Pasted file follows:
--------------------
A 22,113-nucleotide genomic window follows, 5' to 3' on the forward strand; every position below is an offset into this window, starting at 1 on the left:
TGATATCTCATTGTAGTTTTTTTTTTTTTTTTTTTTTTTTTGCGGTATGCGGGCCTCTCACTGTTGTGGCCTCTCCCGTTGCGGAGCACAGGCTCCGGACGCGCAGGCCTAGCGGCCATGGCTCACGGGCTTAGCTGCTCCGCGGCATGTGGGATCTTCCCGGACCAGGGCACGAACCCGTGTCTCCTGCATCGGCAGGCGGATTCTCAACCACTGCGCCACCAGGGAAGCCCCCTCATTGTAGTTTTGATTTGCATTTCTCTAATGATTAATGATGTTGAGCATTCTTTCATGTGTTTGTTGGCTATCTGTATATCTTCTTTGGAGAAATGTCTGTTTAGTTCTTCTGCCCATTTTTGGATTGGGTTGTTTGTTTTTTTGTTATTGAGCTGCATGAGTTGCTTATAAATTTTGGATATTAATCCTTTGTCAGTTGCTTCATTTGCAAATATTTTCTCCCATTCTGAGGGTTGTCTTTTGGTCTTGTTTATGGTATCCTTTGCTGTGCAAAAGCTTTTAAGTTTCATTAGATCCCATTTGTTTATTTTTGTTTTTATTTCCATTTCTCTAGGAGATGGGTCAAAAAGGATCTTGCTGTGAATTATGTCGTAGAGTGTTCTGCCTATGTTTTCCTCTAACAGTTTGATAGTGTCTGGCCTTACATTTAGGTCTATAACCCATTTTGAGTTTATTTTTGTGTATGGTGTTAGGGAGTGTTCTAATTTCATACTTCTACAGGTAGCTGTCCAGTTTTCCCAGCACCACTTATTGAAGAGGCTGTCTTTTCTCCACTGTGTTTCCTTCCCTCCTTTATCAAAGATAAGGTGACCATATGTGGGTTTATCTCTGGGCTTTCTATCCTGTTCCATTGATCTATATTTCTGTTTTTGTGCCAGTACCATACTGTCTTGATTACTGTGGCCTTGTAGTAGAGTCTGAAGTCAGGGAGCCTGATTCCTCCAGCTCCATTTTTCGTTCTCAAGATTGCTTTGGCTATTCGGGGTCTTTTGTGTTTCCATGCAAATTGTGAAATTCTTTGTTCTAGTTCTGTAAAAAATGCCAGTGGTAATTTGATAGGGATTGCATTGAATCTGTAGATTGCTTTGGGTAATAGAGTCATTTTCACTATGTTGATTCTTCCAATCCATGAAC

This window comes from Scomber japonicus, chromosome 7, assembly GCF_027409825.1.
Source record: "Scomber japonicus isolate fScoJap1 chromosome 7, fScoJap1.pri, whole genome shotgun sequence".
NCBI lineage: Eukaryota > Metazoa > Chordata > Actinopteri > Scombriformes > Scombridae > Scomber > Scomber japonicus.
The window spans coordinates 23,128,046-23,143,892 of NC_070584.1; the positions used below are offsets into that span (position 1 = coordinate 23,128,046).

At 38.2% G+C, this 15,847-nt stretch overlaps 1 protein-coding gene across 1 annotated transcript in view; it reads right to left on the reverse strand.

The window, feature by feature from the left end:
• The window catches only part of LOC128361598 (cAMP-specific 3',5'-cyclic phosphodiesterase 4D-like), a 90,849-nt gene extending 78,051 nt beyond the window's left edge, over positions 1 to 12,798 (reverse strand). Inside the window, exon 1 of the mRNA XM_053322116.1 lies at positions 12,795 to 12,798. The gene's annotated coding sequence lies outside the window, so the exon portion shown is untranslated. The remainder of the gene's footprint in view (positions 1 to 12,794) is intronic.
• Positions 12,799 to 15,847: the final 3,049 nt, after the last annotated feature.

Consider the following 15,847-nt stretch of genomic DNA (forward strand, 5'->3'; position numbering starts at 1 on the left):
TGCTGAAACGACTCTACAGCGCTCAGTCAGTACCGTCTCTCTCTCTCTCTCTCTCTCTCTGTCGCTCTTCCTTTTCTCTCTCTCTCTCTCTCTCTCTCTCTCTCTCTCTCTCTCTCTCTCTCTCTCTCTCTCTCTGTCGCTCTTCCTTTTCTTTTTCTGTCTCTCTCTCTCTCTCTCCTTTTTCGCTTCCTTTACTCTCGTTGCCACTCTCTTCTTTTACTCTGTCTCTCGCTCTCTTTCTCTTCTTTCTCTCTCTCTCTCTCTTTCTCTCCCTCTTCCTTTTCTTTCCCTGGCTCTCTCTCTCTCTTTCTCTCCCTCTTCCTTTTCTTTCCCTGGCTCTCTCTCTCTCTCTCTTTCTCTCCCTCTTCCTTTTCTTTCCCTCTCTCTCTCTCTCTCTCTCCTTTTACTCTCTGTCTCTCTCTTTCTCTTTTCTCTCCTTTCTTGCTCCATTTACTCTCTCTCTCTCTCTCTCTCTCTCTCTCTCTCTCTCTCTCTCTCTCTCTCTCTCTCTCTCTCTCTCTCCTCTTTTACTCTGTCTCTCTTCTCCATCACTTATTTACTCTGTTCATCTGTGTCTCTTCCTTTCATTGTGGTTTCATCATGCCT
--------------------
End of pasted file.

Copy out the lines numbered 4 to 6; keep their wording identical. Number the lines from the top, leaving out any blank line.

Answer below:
Source record: "Scomber japonicus isolate fScoJap1 chromosome 7, fScoJap1.pri, whole genome shotgun sequence".
NCBI lineage: Eukaryota > Metazoa > Chordata > Actinopteri > Scombriformes > Scombridae > Scomber > Scomber japonicus.
The window spans coordinates 23,128,046-23,143,892 of NC_070584.1; the positions used below are offsets into that span (position 1 = coordinate 23,128,046).